Cool. So, what now?
It took a while, but all ten libraries and schools got our new, faster internet up and running by October 2019. Since then, internet services have been amazing. No more crazy download times or lagging screens, no more being booted off the internet because someone else ate up all the bandwidth. Magdalena Public Library has seen an increase in visitors who come to use our computers or Wi-Fi. It’s been an amazing boost for our patrons. But more than that, it’s also helping our community.
The library was the first to get fiber optics in Magdalena – no one else had it. Part of the installation fees was the cost of bringing a fiber optic line to the area. Now that the line exists, people in the community can connect to it much easier and less expensively. It’s like being the first person to bring in a cell tower – now that it’s here, no one else needs to pay to bring it in.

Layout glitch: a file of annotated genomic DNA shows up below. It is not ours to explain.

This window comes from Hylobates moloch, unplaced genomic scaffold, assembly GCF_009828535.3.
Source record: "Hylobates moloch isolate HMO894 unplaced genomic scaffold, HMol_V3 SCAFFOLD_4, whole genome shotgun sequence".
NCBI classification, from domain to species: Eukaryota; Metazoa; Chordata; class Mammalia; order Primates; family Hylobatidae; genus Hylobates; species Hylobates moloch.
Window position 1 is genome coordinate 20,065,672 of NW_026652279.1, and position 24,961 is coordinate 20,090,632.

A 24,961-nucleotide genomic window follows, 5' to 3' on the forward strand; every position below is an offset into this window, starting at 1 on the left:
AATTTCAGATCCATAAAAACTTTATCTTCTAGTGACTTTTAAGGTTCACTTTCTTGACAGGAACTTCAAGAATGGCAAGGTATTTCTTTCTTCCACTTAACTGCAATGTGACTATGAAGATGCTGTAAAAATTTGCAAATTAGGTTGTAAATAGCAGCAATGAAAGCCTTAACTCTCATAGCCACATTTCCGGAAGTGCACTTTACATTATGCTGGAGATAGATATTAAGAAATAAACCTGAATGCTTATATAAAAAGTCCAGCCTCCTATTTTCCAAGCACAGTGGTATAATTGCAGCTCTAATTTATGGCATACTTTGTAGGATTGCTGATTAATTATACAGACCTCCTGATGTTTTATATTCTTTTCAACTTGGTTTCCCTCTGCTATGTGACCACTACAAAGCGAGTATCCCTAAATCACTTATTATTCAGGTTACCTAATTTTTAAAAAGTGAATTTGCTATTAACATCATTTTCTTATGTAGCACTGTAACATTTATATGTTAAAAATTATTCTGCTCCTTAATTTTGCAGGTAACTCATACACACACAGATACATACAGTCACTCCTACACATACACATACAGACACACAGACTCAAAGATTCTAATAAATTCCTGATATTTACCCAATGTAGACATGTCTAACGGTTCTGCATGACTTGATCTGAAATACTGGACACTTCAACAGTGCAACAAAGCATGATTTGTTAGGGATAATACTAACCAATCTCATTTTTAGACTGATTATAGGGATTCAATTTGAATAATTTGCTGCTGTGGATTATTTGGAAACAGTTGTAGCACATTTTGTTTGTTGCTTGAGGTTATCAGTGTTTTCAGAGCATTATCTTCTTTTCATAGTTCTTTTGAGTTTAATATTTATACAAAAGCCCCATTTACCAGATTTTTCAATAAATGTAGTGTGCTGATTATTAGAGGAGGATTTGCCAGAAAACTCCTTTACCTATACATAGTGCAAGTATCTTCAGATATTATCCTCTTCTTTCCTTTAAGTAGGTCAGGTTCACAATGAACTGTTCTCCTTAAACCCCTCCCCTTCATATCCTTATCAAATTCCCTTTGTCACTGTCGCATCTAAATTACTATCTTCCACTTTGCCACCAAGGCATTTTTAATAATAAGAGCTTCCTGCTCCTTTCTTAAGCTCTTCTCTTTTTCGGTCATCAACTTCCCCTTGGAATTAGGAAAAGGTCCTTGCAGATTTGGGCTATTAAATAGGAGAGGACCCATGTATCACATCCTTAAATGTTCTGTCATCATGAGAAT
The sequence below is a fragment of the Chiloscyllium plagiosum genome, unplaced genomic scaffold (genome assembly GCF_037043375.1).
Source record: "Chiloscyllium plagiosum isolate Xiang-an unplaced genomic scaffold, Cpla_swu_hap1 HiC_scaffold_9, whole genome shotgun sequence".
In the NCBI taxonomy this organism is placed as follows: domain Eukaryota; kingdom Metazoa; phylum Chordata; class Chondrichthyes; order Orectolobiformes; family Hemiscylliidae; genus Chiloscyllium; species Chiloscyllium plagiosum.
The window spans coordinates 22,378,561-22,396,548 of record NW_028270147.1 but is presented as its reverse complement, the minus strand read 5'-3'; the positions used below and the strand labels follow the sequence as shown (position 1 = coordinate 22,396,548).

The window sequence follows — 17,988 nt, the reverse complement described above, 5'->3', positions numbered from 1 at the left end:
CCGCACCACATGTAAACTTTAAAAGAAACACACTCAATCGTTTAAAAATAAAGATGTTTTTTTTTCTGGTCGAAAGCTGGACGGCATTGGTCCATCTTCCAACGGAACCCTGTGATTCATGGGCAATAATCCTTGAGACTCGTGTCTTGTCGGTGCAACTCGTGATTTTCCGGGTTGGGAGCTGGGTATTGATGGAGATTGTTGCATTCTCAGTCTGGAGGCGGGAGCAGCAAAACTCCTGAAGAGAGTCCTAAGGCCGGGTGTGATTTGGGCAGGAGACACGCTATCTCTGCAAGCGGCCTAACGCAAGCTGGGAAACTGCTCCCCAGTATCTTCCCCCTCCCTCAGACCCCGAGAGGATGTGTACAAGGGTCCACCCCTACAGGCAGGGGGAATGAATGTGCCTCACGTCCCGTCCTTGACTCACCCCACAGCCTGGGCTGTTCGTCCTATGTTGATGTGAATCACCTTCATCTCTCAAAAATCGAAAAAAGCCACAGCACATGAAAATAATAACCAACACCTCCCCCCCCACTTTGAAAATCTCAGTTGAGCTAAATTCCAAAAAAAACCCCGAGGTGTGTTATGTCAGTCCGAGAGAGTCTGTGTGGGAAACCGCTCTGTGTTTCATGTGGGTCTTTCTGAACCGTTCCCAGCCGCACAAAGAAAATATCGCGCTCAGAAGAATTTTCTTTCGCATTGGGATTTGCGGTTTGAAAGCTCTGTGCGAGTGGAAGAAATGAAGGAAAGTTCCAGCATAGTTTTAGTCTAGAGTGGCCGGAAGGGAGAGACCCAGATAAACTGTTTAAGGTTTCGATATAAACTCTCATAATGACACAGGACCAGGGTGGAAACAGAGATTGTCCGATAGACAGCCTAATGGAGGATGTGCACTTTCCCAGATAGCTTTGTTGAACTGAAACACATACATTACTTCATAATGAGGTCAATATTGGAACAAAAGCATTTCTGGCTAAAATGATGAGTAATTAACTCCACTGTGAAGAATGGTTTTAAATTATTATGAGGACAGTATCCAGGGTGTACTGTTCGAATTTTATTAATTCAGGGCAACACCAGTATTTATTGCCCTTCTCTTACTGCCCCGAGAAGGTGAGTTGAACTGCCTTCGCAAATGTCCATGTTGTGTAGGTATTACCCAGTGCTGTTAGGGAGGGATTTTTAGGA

Already, a few families have connected to the fiber optic line. They now get to enjoy amazing internet speeds and aren’t struggling with DSL anymore. Other families are looking into joining as well. The local school is also being connected to the line, so their teachers and students can have better opportunities for learning.
Because of the success of the pilot project, the New Mexico legislature has also approved funding to help other libraries and schools across the state get fiber optics. Within the next few years, we’ll all be up to top speeds!
Connecting people and information together has always been a cornerstone on which libraries are built. This initiative is a great example of libraries leading the way to achieve improved access to information for everyone. Because of the partnership between the State Library and PSFA the groundwork was put in place and now rural libraries are able to literally connect the community they serve to this new and improved internet service.
Author: Ivy Stover
Magdalena Public Library